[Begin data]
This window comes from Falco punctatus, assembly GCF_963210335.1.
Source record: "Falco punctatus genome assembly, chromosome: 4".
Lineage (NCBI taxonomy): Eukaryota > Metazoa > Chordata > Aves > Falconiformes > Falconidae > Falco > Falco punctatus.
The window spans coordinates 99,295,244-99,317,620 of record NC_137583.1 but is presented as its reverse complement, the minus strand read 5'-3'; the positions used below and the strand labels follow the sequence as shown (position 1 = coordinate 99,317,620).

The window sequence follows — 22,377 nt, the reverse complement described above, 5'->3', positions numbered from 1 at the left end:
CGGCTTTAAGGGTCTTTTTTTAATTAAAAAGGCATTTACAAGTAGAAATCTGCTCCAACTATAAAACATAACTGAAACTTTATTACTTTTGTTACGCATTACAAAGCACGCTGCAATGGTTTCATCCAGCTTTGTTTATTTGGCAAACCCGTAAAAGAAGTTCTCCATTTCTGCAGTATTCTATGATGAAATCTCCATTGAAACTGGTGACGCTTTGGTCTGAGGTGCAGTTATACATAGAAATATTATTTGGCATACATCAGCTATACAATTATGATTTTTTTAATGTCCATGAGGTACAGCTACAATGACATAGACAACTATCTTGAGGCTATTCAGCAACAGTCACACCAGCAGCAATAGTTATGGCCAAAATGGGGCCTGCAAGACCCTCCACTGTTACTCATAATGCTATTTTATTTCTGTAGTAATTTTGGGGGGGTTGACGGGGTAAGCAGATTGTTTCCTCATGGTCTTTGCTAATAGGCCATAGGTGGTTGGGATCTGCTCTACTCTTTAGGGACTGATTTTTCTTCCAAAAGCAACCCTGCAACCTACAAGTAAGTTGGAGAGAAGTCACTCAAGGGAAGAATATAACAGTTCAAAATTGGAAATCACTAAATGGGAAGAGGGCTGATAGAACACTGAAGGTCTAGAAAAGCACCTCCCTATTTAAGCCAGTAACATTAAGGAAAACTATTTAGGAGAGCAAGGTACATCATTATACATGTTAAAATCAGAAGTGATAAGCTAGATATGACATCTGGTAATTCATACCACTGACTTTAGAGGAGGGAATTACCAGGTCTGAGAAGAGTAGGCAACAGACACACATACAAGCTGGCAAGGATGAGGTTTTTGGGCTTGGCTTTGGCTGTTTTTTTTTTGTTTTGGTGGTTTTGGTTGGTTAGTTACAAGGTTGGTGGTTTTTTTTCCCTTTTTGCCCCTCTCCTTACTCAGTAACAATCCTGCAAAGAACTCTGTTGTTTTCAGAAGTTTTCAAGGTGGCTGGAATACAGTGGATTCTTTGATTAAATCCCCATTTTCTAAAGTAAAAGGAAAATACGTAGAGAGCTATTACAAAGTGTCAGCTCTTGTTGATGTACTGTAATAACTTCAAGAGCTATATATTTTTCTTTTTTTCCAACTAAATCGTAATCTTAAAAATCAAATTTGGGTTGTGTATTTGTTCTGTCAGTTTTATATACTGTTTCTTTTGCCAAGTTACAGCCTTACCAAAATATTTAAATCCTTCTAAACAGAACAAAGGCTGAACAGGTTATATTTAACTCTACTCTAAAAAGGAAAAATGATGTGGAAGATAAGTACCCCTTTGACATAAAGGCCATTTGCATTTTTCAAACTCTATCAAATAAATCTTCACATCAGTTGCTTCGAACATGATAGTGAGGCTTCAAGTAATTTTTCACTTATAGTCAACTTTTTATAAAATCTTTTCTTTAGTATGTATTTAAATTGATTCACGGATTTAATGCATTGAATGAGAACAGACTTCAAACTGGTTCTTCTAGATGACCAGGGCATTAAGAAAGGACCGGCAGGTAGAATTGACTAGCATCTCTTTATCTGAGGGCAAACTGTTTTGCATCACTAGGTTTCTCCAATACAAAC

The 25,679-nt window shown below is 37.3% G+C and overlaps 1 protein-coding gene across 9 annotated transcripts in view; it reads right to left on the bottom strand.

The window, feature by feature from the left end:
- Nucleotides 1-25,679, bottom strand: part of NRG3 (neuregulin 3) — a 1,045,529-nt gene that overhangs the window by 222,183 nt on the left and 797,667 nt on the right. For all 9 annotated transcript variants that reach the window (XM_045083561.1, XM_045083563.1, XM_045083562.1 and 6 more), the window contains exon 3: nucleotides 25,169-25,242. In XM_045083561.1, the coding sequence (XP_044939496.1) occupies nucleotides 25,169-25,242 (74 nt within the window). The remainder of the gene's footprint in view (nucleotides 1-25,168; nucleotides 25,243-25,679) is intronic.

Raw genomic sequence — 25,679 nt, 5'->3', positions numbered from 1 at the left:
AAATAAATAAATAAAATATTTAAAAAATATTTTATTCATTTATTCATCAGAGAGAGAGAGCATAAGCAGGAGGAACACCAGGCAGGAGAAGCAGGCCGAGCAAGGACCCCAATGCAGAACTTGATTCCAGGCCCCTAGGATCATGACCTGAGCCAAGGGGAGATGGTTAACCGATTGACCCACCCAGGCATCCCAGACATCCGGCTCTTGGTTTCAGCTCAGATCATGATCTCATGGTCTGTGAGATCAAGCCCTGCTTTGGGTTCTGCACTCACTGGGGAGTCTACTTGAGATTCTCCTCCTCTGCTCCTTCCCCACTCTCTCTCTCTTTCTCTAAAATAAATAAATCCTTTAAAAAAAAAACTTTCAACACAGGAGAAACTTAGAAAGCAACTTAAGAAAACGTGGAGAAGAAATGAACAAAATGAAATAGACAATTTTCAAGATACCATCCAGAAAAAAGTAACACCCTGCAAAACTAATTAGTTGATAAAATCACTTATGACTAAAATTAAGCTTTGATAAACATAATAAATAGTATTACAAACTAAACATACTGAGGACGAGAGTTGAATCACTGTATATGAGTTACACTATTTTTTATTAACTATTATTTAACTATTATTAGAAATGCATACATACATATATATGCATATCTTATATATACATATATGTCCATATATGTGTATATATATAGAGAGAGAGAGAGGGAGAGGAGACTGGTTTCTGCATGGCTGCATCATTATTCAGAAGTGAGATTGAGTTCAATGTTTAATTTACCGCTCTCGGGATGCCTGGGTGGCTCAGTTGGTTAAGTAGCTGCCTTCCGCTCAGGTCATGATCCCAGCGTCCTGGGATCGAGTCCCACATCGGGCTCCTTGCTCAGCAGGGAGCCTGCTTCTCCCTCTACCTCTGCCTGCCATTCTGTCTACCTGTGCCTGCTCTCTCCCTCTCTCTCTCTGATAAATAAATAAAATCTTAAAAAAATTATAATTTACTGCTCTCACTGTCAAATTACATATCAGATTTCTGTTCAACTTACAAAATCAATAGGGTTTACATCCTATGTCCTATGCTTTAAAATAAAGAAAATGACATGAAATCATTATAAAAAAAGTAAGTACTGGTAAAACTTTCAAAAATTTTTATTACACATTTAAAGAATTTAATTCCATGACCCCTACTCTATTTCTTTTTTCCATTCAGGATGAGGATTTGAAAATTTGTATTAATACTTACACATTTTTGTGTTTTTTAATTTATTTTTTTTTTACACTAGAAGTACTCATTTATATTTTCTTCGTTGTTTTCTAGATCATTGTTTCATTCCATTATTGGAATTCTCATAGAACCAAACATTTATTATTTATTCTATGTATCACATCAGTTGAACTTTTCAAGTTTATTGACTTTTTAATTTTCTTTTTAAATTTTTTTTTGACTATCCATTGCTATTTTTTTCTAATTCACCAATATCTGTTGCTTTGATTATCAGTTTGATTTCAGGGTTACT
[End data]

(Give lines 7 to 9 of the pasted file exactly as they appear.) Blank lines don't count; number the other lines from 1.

The 25,679-nt window shown below is 37.3% G+C and overlaps 1 protein-coding gene across 9 annotated transcripts in view; it reads right to left on the bottom strand.

The window, feature by feature from the left end:
- Nucleotides 1-25,679, bottom strand: part of NRG3 (neuregulin 3) — a 1,045,529-nt gene that overhangs the window by 222,183 nt on the left and 797,667 nt on the right. For all 9 annotated transcript variants that reach the window (XM_045083561.1, XM_045083563.1, XM_045083562.1 and 6 more), the window contains exon 3: nucleotides 25,169-25,242. In XM_045083561.1, the coding sequence (XP_044939496.1) occupies nucleotides 25,169-25,242 (74 nt within the window). The remainder of the gene's footprint in view (nucleotides 1-25,168; nucleotides 25,243-25,679) is intronic.